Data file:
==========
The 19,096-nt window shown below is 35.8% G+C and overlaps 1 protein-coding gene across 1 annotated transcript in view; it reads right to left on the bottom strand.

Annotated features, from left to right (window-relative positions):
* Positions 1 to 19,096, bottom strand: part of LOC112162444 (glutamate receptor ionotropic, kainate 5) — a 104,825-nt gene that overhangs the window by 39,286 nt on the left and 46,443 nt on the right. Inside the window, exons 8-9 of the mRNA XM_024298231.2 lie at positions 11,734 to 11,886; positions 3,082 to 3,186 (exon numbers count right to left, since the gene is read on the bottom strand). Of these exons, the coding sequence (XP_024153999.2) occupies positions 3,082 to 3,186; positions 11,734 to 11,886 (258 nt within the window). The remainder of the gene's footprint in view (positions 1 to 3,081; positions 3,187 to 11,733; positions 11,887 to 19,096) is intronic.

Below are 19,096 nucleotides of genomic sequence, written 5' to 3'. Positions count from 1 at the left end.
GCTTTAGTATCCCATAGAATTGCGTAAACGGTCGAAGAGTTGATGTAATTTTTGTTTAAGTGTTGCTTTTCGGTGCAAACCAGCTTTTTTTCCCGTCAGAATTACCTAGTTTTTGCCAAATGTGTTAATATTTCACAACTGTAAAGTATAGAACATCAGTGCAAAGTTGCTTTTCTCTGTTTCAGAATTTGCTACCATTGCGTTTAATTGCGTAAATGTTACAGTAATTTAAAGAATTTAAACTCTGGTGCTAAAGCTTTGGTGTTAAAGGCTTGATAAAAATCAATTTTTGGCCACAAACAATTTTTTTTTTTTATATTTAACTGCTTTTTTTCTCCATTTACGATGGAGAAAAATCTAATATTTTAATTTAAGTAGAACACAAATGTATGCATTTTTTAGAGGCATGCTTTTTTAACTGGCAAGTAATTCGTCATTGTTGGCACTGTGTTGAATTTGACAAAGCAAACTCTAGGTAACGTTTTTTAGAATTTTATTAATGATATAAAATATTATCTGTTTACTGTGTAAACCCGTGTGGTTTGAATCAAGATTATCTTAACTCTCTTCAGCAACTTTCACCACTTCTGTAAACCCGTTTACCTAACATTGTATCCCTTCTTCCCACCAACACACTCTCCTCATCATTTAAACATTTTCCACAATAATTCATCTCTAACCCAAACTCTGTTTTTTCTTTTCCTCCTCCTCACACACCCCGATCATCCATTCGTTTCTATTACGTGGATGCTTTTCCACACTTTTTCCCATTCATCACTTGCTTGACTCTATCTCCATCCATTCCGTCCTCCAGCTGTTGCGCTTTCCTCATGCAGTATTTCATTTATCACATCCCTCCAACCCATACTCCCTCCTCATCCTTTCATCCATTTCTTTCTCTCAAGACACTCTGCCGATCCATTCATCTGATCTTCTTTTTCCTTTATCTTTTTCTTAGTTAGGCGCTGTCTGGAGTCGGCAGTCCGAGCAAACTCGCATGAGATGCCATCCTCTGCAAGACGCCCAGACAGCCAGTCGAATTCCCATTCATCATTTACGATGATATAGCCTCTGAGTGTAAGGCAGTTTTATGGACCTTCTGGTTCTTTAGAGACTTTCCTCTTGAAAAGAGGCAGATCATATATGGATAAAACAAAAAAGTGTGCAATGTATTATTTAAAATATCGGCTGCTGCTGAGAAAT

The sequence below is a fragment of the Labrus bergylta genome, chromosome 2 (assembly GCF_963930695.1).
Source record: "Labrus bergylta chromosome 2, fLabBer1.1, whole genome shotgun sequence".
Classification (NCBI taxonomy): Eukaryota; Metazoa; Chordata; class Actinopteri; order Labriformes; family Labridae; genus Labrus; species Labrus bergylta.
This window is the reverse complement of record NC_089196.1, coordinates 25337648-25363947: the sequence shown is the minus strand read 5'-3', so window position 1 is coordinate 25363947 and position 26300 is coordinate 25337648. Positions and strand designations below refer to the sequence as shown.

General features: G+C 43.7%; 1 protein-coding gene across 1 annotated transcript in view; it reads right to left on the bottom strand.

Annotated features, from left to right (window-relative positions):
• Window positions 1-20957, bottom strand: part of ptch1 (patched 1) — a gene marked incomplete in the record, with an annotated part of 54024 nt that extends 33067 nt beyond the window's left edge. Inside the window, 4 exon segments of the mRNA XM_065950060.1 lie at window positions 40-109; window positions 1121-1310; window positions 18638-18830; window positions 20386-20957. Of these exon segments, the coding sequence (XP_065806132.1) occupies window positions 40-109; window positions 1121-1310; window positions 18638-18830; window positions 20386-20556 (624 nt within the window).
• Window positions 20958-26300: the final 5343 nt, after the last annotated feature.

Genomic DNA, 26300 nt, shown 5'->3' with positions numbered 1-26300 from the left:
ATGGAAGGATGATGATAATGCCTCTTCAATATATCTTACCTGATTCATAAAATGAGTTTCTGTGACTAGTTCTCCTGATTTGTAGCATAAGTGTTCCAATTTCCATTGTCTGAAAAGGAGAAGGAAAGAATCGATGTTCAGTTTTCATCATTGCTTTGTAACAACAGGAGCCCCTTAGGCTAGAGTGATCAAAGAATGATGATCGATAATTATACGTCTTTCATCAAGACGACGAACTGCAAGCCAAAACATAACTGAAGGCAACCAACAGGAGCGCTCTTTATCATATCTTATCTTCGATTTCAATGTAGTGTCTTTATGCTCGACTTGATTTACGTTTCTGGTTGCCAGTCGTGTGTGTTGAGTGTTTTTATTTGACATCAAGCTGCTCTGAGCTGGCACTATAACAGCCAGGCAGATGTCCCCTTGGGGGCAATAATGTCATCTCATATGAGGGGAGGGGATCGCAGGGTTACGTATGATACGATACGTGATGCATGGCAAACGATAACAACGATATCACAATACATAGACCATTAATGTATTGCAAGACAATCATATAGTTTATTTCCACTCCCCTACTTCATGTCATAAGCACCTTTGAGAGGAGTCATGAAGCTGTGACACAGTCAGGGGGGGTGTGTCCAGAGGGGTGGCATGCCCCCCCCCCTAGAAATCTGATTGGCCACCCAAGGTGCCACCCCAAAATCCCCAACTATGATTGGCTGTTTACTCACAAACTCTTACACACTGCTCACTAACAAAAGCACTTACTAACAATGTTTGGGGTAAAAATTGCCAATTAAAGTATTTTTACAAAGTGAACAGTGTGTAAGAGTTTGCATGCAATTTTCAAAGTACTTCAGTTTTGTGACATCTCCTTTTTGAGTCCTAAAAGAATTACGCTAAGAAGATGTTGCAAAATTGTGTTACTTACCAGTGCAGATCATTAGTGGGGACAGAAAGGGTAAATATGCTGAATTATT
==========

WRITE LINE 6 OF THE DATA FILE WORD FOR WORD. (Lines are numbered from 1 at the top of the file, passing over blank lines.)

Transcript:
The sequence below is a fragment of the Labrus bergylta genome, chromosome 2 (assembly GCF_963930695.1).